Are We Beginning To Normalise ‘Honour Killings’ In India?

In early May 2019, a newly married couple was set on fire in a village in the Ahmednagar district of Maharashtra because the woman’s family was opposed to their inter-caste love marriage. We can trace a series of incidences of honour killings across India every year. While such episodes do make small headlines in the news, they fail to become topics of prime-time debates on national television or part of digital activism in terms of social media hashtag campaigns. These incidents also don’t garner enough attention to lead to candle-light protests. They seem to have become a part of the annual statistics on crimes in India. Have we normalized such killings in our psyche?

In India, often, the “honour (ijjat)” of a family or society is positioned in the ‘purity of women. Hence, instead of being considered as individuals with lives and choices of their own, women’s lives are governed by an honour code. The family honour is considered ‘intact’ as long as a woman doesn’t malign it by marrying someone outside of her caste. As a result, ‘honour killing is related to the perception that an inter-caste couple has brought shame to the family by transgressing societal norms.

The existence of ‘honour killings’ all over the world puts universal human rights under severe duress. It puts the agency of “individualism” and “choice” against the notion of collective social agency and stringent norms. The right to marry comes within the ambit of “right to life” enshrined by Article 21 of the Constitution of India. However,

Hindu Wedding Ceremony
In India, the notion of free will in exercising the right to marry is considered more filial or social in nature, rather than an individual choice.

So, how do families carry out such violent acts against their beloved ones even though they amount to a flagrant violation of the “rule of law“? I believe that they either succumb to social pressure (in India, a social code is often more powerful than a law), or they become trapped in their own value systems which lead them to victimize or kill their own family members.

By the virtue of solidarity and conformity, the family is under constant pressure to comply with the normative order in Indian society. This regressive order when disregarded can cause disrepute and condemnation of the family. It is believed that the only way to preserve one’s honour and remove the stigma associated with losing social status is to eliminate the very source of shame. Also, perpetrators often do not face negative stigma within their communities, because their behaviour is seen as justified as per the collective norms of the society. Thus, the social benefits of killing for ‘honour’ are abstract and permanent.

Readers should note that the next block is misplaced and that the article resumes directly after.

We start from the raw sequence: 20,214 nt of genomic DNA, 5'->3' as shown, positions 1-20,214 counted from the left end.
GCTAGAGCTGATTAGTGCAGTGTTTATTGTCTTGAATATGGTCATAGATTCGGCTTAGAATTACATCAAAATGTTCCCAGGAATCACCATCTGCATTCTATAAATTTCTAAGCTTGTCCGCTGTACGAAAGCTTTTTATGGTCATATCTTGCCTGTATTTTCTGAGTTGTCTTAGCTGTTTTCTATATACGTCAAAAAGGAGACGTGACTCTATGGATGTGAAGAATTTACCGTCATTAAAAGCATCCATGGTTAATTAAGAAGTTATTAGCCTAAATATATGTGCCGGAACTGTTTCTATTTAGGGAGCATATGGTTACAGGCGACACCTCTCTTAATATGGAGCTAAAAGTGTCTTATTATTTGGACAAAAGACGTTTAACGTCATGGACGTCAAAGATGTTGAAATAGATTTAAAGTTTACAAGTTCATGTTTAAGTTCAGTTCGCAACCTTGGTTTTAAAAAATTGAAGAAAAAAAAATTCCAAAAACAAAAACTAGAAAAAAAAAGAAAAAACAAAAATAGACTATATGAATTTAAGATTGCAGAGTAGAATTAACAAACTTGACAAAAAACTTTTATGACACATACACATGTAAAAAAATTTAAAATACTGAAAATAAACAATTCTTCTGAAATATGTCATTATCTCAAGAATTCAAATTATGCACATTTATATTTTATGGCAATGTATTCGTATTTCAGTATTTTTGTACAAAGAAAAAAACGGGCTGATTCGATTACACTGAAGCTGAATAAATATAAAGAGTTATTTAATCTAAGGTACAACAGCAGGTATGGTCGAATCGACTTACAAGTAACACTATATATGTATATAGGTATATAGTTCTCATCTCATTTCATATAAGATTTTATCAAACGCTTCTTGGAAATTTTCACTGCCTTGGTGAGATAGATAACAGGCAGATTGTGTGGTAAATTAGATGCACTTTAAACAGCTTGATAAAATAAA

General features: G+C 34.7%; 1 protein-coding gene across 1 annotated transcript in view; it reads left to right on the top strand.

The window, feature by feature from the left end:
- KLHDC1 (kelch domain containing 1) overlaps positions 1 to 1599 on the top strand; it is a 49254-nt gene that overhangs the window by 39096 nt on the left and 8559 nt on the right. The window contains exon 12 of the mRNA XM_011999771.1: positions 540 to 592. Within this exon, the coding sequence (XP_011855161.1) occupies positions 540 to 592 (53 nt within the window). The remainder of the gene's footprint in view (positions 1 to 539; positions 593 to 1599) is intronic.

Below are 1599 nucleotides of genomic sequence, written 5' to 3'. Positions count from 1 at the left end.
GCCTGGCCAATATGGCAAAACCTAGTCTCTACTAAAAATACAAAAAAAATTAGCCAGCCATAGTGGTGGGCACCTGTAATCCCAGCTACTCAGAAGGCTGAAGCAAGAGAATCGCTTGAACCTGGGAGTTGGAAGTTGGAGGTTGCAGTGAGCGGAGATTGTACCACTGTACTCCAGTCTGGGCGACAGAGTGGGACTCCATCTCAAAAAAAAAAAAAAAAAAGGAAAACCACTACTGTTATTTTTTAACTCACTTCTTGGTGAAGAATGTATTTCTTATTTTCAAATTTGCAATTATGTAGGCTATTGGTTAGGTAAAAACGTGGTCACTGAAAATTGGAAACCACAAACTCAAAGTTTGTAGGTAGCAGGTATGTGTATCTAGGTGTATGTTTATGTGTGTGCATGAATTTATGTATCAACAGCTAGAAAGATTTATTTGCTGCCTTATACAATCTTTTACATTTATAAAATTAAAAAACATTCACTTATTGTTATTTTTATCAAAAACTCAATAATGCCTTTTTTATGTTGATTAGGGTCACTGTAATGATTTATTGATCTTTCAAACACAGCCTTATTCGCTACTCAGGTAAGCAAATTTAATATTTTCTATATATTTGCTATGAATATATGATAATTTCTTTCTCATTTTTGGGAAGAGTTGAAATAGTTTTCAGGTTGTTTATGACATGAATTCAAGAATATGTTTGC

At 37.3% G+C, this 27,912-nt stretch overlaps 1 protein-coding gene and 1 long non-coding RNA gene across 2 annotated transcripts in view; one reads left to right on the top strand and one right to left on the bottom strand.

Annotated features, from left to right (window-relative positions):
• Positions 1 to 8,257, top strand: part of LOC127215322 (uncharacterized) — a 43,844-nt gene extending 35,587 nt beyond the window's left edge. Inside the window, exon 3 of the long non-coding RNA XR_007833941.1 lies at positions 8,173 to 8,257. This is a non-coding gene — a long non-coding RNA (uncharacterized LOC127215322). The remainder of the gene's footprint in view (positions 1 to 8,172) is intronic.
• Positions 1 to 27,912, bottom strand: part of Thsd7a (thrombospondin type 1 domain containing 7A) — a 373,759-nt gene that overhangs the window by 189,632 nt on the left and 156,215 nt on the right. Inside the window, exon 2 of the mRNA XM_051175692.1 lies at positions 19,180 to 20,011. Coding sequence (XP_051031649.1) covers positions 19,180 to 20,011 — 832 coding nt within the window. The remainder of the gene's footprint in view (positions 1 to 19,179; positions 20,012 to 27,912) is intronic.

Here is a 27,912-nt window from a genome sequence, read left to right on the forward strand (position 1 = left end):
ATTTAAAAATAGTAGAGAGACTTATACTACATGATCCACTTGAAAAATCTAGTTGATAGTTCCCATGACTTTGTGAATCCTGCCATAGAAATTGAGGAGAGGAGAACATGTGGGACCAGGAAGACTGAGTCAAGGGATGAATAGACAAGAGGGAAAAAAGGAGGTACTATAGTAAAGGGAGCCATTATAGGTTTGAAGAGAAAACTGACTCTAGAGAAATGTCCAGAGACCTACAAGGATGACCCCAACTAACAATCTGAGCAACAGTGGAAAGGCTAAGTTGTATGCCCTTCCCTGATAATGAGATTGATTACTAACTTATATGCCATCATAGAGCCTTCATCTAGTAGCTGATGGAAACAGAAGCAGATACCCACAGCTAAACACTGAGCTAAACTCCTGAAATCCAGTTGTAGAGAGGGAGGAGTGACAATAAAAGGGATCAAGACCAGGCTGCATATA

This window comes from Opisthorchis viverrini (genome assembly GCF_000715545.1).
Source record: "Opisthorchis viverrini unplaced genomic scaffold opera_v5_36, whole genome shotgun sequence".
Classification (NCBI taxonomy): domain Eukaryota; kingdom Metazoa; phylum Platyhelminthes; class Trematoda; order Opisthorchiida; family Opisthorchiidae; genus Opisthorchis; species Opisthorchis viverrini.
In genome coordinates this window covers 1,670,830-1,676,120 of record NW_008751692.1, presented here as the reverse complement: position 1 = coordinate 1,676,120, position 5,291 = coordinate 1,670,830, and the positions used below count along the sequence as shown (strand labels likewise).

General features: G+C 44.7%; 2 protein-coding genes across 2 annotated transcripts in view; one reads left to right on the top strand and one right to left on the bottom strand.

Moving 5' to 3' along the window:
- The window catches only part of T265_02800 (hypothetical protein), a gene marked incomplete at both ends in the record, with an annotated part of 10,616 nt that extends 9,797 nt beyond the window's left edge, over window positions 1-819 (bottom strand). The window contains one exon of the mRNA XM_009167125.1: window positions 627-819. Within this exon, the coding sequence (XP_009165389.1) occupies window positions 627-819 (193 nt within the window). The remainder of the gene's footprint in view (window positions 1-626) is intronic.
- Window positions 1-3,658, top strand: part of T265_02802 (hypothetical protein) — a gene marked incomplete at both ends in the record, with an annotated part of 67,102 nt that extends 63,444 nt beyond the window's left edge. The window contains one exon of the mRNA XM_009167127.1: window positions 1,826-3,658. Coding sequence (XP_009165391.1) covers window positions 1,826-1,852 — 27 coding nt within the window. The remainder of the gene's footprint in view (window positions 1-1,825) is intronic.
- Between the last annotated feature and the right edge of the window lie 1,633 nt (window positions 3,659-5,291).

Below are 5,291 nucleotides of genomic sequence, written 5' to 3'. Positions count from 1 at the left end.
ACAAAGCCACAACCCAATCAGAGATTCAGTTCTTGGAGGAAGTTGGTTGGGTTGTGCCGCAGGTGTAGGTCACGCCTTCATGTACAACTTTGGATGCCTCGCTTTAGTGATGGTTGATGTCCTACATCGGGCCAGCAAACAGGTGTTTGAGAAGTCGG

In such collectivist cultures, punishment is not carried out to dissuade others but to satisfy the collective conscience of the patriarchal society. As per universal and liberal views, marriage is considered a matter of individual choice and freedom; however, in many parts of India, it is confined by ideas of religious conscience, caste, gotra etc. In cases of ‘honour killings’, it is not just the murder which is a point of serious concern but the very reasoning behind such acts that raise alarms.

Informal social systems play important roles in the execution of such crimes. The 73rd and 74th Amendment Acts of the Indian Constitution gave village panchayats constitutional status. However, in some parts of the country, they are still dominated and coerced by such informal systems like the Khap Panchayats which pass harsh judgements based on age-old traditions and beliefs.

Hence, in spite of the Supreme Court’s ruling that any intrusions by Khaps to stop a marriage between consenting adults is illegal, they still order diktats (an order or decree imposed by someone in power without popular consent) against couples. These diktats are not tenable before any court of law but are acceptable to the community in question and are motivated by the need to perpetuate a feudal and patriarchal order.

In the case of Shakti Vahini, the Supreme Court of India had given various guidelines to prevent ‘honour killing’. It includes provisions like immediate FIR against Khap Panchayats if they order a diktat against any couple, safe houses for the couples, along with security, if needed. These must be strictly adhered to.

Police should also take immediate action and provide security to such couples, which they often fail to do. In many cases, they don’t even lodge FIRs for fear of being ostracized by the community or village. The truth is that the police are found to be highly patriarchal in their orientation and tend to view such cases as an aberration from societal norms. They sometimes advise victims not to pursue complaints and instead opt for a negotiated settlement. This calls for greater sensitization of the police force towards better handling of these crimes. Along with a sustained nationwide media campaign to draw attention to the problem, community and religious leaders should be persuaded to speak out against violence based on the concept of saving a family’s honour.

Although India has become a major global power on the economic front, on the socio-cultural front, we are still caught in the middle of an unsettled conflict between tradition and modernity. It is indeed a matter of disgrace that citizens of the world’s largest democracy are devoid of the privilege to exercise their fundamental right to choose a life partner. Unfortunately, this taints Indian social values because it leads to the notion that Indian culture is a culture of crimes. More importantly, by pairing the word “honour” with killing, we view these murders through the eyes of their killers and indirectly justify the notion of “honourable” motives. We must stop doing this as there is no “honour” in killing.

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